a lot of talk these days about key performance indicators
(KPIs). They are the backbone of scorecards and dashboards
which have become an irresistible way for organizations to
present performance information to executives and staff. Unfortunately,
BI developers seems to focus more on creating visual metaphors
(i.e. dial, gauges, arrows, etc.) than understanding what
constitutes a good KPI that delivers long-term value to the
of the problem is that people use the terms "KPI" and "metric"
interchangeably. This is wrong. A KPI is a metric, but a metric
is not always a KPI. The key difference is that KPIs always
reflect strategic value drivers whereas metrics may represent
the measurement of any business activity.
developing KPIs for scorecards or dashboards, you should keep
in mind that KPIs possess ten distinct characteristics. Although
metrics may exhibit some of these characteristics, good KPIs
possess all of them.
KPIs Reflect Strategic Value Drivers
reflect and measure key drivers of business value. Value drivers
represent activities that when executed properly guarantee
future success. Value drivers move the organization in the
right direction to achieve its stated financial and organizational
goals. Examples of value drivers might be "high customer satisfaction"
or "excellent product quality."
most cases, KPIs are not financial metrics. Rather, KPIs reflect
how well the organization is doing in areas that most impact
financial measures valued by shareholders, such as profitability
and revenues. As such KPIs are "leading" not "lagging" indicators
of financial performance. In contrast, most financial metrics
(especially those found in monthly or annual reports) are
lagging indicators of performance.
KPIs Are Defined By "Executives"
define value drivers in planning sessions which determine
the short- and long-term strategic direction of the organization.
To get the most from these value drivers, executives need
to define how they want to measure their organization's performance
against these drivers. Unfortunately, too many executives
terminate strategic planning sessions before they define and
validate these measurements, otherwise known as KPIs. The
results are predictable, giving proof to the adage, "You can't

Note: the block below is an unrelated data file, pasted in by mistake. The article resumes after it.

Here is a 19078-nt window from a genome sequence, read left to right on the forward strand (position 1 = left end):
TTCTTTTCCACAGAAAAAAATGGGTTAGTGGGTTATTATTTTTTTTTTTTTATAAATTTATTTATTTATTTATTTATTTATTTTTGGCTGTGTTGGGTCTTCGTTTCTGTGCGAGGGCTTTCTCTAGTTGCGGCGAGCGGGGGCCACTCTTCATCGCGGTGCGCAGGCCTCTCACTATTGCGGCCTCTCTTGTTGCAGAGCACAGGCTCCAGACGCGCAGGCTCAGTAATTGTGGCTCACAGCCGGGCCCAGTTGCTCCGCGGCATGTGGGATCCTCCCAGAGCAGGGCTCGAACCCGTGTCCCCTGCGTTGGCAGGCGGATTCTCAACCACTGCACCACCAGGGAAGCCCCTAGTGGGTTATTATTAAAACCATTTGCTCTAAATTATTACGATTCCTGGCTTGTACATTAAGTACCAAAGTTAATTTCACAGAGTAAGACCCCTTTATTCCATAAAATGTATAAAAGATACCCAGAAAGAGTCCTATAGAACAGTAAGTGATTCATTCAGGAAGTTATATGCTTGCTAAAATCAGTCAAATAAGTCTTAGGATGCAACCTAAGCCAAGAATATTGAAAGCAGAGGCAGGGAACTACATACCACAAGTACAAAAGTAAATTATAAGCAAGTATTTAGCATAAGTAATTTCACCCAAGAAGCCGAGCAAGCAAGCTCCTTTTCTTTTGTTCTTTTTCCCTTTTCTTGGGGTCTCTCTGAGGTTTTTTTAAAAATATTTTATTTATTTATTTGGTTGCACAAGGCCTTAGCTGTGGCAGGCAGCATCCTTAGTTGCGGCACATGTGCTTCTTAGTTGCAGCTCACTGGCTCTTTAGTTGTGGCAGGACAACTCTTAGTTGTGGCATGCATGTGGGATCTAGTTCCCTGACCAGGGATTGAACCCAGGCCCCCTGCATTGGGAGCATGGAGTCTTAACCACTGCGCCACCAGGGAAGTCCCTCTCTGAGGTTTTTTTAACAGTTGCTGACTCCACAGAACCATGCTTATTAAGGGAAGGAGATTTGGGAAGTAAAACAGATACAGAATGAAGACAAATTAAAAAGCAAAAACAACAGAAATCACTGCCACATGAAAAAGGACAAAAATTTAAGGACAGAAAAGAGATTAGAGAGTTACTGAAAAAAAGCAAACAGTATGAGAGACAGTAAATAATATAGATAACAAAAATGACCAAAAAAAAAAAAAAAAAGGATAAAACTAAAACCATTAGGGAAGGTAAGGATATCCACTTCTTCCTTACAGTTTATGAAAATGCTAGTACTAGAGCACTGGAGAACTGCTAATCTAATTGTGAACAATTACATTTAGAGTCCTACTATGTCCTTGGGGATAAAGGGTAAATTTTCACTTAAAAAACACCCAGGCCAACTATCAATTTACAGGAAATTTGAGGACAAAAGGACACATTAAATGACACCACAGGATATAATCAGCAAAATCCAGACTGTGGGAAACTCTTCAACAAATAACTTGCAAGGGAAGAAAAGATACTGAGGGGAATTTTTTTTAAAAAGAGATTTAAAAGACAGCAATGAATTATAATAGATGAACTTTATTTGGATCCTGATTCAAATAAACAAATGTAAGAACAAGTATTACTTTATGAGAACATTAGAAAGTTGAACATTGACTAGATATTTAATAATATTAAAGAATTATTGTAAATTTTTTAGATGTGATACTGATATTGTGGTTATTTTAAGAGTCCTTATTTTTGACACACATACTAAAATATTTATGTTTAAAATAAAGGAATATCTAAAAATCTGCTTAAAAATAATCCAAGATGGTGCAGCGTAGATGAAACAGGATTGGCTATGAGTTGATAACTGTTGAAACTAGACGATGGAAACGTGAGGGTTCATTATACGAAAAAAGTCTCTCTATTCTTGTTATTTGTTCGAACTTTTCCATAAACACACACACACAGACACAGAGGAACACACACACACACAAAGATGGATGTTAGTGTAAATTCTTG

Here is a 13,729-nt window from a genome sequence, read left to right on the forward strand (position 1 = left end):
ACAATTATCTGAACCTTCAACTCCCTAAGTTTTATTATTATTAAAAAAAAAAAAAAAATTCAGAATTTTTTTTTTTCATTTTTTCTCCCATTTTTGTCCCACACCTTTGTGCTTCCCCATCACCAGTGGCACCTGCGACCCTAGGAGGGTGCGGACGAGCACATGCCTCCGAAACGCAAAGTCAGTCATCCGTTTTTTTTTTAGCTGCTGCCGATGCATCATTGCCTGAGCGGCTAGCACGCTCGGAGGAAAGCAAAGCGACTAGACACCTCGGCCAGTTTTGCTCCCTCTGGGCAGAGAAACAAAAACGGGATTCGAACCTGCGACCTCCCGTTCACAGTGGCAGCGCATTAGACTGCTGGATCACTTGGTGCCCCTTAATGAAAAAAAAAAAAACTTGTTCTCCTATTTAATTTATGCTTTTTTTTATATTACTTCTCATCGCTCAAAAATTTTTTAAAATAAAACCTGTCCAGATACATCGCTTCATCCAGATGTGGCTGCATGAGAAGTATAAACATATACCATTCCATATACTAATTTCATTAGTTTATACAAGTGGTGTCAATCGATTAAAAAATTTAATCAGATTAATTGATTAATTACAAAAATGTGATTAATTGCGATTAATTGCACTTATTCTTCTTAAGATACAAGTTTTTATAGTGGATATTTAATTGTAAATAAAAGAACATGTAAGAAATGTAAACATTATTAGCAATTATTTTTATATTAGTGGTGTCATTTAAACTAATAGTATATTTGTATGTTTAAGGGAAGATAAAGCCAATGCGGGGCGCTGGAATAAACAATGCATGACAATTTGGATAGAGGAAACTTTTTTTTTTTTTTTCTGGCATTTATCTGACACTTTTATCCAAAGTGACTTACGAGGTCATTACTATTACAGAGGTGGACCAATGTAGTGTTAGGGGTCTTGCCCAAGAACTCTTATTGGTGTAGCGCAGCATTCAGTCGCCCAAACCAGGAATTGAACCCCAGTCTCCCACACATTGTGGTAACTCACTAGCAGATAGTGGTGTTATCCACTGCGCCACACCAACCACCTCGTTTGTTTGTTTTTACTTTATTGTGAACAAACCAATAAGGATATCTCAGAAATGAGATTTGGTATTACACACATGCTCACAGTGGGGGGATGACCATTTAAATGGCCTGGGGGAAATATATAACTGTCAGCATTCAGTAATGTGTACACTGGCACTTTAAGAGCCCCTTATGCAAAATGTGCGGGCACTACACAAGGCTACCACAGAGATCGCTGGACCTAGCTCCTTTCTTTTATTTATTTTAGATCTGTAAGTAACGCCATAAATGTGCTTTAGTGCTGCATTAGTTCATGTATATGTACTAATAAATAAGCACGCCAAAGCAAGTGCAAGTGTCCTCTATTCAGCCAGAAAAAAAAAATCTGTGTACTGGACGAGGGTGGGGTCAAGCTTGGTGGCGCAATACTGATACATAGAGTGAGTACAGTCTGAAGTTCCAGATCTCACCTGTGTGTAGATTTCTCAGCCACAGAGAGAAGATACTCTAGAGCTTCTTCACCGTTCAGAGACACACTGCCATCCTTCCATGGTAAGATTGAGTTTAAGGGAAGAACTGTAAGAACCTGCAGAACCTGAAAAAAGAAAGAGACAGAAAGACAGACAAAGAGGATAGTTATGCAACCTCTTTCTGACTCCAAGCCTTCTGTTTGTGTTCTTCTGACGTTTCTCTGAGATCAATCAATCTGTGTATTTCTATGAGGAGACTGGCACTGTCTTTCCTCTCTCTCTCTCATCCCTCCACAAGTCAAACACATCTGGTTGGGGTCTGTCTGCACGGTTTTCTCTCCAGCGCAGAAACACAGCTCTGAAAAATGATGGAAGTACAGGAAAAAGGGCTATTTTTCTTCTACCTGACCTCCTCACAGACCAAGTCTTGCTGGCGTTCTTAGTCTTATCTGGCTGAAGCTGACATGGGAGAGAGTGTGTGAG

manage what you don't measure."
KPIs Cascade Throughout An Organization
group at every level in every organization is managed by an
"executive" whether or not the person carries that title.
These executives may be known as "divisional presidents,"
"managers," "directors," or "supervisors," among other things.
Like the CXOs, these "executives" also need to conduct strategic
planning sessions that identify the key value drivers, goals,
and plans for the group. At lower levels, these elements may
be largely defined and handed down by a group higher in the
in every case, each group's value drivers and KPIs tie back
to those at the level above them, and so on, up to the level
of the CXOs. In other words, all KPIs are based on and tied
to the overarching corporate strategy and value drivers. In
this way, top-level KPIs cascade throughout an organization,
and the data captured by lower-level KPIs roll up to corporatewide
KPIs. This linkage among all KPIs, which can be modeled using
strategy mapping software, supports flexible analysis and
reporting at any level of granularity at any level of the
KPIs are Based on Corporate Standards
only way cascading KPIs work is if an organization has established
standard measurements. This is deceptively hard. It can take
organizations months if not years to hash out the meaning
of key measures or entities, such as "net profit" or "customer."
Functional representatives at a major U.S. airline spent months
trying to agree on the meaning of "flight" and "segment" and
their entire analytical infrastructure was put on hold until
they achieved consensus. In some cases, organizations can
only agree to disagree and use meta data to highlight the
differences in reports. Only with enough top executive support
(i.e. CEO) can organizations overcome the political obstacles
associated with standardizing definitions for commonly used
KPIs are Based on Valid Data
pressed, most executives find it easy to create KPIs for key
value drivers. In fact, most industries already have a common
set of metrics for measuring future success. Unfortunately,
knowing what to measure and actually measuring it are two
different things. Before executives finalize a KPI, they need
to ask a technical analyst if the data exists to calculate
the metric and whether it's accurate enough to deliver valid
results. Often, the answer is no! In that case, executives